Saturday, May 30, 2009


no, not the CD by Red Hot Chili Peppers nor the show on Showtime...

I'm just really frustrated by this state... again...

Our state budget is in the toilet and essential services are being impacted in a serious way. Cuts to education are particularly troubling to me. And there is no need for it. California is a rich state. If it was a country, its economy would be something like the 9th largest in the world. We have everything from agriculture all over the state that feeds the world to Silicon Valley that shapes the way the world shares information. There is no reason our tax base should be unable to provide the basic services we need and pay for the government...

Well, no good reason. There is a reason. Propositions. I've written about this dysfunctional way of doing government before but it has hit the fan now. If you can get a relatively small number of people to sign a petition, you can get a proposition on the ballot. If you have enough money to do some serious advertising, you can get it passed. Once it is passed, the only way it can be changed is by another proposition. The legislature cannot touch any laws enacted by proposition. You've noticed that there are no requirements that the proposition be well written, aware of collateral consequences, or even helpful. You only have to sell it and then it is law.

So, what typically happens is that some special interest passes a law requiring funding for their cause. It may e a good cause. It may even be a great cause... but rarely does the proposition include provisions for a funding stream (that would look too much like a tax). It passes and codifies a program which takes away money from the general budget. Then another proposition is introduced to cut or cap taxes (prop 13 is the grand daddy of all of these). So the income shrinks but the outflow cannot. It is codified. And the legislature cannot address the issue without a proposition. As Bill Maher said in New Rules last week, you end up with a fantasy land where people vote for wonderful programs while also voting to get them essentially for free. And you can see the problem.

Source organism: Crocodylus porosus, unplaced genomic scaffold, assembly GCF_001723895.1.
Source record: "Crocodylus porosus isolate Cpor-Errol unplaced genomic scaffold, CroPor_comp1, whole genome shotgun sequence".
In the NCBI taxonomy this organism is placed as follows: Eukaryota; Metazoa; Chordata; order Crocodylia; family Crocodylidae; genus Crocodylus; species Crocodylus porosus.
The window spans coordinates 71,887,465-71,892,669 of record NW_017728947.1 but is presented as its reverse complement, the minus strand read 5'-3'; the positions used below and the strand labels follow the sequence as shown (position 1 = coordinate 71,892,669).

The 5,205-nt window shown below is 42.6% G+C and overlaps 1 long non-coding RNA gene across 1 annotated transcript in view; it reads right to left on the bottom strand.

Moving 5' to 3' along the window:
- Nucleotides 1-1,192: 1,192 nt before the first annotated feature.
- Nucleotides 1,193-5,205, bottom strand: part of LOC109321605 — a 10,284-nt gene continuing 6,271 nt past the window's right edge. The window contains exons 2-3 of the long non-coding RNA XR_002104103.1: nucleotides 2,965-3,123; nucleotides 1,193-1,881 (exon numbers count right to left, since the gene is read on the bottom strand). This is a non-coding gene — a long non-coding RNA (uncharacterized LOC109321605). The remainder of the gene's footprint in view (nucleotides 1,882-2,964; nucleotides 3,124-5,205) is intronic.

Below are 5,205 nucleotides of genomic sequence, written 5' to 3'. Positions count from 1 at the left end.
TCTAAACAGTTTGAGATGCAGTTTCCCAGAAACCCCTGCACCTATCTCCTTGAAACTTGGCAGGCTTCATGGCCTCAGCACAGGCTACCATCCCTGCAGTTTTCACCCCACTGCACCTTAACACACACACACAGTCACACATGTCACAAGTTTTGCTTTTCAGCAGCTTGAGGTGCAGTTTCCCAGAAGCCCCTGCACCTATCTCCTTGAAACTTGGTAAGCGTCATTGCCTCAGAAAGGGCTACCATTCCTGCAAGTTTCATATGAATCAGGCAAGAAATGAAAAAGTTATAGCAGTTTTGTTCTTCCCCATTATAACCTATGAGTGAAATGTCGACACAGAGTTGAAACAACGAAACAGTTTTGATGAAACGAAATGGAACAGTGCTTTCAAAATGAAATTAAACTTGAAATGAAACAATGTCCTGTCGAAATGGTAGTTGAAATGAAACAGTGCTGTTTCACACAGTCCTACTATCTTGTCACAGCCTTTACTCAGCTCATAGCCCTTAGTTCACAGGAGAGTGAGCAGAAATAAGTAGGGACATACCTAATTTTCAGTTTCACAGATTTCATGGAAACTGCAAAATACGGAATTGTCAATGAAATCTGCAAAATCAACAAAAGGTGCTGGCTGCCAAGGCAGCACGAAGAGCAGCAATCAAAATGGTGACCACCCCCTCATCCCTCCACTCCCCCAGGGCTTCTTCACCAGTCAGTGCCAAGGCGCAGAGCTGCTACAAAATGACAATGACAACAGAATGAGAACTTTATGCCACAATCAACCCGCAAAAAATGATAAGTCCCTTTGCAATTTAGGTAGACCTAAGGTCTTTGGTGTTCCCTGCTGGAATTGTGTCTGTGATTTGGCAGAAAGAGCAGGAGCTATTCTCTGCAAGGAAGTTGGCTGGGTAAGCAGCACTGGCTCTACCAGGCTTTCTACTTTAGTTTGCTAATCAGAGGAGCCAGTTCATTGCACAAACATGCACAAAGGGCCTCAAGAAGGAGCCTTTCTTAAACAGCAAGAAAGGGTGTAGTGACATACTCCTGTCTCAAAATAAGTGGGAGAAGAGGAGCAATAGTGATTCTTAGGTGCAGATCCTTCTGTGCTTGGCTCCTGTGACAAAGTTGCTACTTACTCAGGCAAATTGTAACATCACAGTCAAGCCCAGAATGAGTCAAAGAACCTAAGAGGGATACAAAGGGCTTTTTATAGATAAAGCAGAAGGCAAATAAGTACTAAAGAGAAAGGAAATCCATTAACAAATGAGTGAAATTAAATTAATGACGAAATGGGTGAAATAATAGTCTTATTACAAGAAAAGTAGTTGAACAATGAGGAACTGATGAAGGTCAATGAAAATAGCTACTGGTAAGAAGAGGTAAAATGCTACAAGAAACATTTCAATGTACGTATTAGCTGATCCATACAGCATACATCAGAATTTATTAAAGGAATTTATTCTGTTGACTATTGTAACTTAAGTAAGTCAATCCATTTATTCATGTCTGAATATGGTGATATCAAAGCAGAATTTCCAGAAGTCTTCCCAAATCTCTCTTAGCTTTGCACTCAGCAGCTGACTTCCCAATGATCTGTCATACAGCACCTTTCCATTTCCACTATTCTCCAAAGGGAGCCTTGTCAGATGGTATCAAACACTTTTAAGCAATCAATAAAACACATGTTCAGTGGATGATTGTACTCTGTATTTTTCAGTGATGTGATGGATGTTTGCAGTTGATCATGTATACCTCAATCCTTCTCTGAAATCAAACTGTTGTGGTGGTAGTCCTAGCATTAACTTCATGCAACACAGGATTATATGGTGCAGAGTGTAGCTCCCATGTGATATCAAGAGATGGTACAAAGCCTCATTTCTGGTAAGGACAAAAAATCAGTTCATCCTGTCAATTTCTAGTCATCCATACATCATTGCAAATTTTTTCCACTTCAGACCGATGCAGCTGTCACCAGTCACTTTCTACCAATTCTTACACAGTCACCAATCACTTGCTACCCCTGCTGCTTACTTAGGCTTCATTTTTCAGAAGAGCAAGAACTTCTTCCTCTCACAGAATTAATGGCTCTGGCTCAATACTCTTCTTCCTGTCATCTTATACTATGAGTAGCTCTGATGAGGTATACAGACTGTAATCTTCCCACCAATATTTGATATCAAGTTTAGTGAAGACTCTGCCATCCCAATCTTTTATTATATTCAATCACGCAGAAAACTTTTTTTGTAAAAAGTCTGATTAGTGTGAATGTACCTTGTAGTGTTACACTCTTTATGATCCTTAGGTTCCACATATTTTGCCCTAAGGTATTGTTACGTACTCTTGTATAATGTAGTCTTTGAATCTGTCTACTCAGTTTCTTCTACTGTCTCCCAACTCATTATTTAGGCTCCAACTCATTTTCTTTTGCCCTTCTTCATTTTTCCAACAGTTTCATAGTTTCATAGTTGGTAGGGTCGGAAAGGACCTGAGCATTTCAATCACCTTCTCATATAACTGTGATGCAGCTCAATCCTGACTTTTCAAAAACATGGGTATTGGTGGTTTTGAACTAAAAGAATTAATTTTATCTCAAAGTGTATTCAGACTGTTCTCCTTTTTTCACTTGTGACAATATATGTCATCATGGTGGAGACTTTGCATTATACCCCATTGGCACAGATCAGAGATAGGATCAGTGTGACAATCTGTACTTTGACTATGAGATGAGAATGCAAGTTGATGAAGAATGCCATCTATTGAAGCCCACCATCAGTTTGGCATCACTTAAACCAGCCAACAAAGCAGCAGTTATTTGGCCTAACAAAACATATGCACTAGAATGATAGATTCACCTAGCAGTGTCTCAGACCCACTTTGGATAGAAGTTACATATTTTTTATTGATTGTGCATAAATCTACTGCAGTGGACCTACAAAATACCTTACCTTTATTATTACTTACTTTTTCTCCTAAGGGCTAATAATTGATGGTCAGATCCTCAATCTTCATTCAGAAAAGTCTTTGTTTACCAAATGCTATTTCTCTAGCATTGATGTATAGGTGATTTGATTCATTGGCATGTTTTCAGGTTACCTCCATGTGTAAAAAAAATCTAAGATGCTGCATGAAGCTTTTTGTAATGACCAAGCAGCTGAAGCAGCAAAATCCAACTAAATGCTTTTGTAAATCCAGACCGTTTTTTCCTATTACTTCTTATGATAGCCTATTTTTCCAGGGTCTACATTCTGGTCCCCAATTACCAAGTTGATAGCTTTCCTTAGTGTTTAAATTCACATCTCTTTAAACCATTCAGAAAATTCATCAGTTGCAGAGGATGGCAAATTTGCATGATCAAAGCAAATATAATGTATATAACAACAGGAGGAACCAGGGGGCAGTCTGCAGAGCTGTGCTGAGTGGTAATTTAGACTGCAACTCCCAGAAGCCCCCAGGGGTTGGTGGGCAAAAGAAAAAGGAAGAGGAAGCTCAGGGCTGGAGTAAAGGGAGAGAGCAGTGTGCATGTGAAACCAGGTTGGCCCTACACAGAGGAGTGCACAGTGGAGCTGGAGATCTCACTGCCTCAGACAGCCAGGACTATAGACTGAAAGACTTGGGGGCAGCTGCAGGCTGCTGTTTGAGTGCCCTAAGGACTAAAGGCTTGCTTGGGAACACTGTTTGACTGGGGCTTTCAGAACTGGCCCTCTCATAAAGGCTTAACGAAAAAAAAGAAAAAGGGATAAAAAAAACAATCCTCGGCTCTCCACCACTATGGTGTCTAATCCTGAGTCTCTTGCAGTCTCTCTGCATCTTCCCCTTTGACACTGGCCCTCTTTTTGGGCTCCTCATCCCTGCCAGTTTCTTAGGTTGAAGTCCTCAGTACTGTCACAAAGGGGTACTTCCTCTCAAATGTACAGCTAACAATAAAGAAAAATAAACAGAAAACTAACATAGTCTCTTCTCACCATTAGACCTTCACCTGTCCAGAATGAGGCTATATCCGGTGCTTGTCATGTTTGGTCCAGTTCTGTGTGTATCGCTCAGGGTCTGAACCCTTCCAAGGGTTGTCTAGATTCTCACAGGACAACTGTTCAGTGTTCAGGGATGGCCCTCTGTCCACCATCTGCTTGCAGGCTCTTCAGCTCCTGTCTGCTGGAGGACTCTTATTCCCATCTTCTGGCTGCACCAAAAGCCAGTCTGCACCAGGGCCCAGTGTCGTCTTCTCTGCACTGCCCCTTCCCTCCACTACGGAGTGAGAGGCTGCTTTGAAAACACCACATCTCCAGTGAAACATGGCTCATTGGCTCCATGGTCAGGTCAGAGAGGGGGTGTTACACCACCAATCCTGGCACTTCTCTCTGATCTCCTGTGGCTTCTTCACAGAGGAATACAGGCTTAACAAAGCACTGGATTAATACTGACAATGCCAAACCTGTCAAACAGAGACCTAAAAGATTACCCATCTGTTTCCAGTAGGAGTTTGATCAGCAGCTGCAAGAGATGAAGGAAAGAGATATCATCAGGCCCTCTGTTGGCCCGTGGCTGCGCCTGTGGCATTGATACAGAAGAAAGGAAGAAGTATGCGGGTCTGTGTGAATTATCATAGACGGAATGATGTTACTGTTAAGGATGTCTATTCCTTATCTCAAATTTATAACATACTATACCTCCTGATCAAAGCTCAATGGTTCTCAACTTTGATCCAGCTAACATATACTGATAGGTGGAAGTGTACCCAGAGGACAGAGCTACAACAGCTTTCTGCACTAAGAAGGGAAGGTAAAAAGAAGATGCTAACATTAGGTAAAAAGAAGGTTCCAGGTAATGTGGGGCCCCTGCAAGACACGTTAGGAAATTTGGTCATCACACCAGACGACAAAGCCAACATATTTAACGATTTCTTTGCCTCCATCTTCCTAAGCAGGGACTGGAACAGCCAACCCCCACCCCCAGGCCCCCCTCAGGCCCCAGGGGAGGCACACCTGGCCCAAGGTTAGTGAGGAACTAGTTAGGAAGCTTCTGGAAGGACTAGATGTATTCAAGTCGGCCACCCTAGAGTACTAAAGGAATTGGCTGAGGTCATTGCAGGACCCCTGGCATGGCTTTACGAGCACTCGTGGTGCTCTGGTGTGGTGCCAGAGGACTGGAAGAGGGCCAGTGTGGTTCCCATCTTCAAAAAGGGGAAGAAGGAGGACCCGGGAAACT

FWIW, Paul Krugman had a great column on the issue this week.

Prop 8 showed the other problem with propositions. After the court ruled that the prop 8 stands, there were lots of folk in the media commenting that the people had spoken and the role of government was to honor the wishes of the majority. Frankly, I'm glad that hasn't been the policy in the past. Segregation would not have ended in the south as the majority would clearly have voted to keep the races separate. The list of examples is long. Part of the role of government is to stand against the tyranny of the majority and to ensure the rights of those outside of the mainstream. Regardless of how one feels about this issue, this was not the way to address it.

I don't see any way to get rid of the proposition process... but I sure would like to see it happen.

1 comment:

That Baptist Ain't Right said...

All, too, will bear in mind this sacred principle, that though the will of the majority is in all cases to prevail, that will, to be rightful, must be reasonable; that the minority possess their equal rights, which equal laws must protect, and to violate which would be oppression.
---Thomas Jefferson, "First Inaugural Address," March 4, 1801; from George Seldes, ed., The Great Quotations, Secaucus, New Jersey: Citadel Press, 1983, p. 364.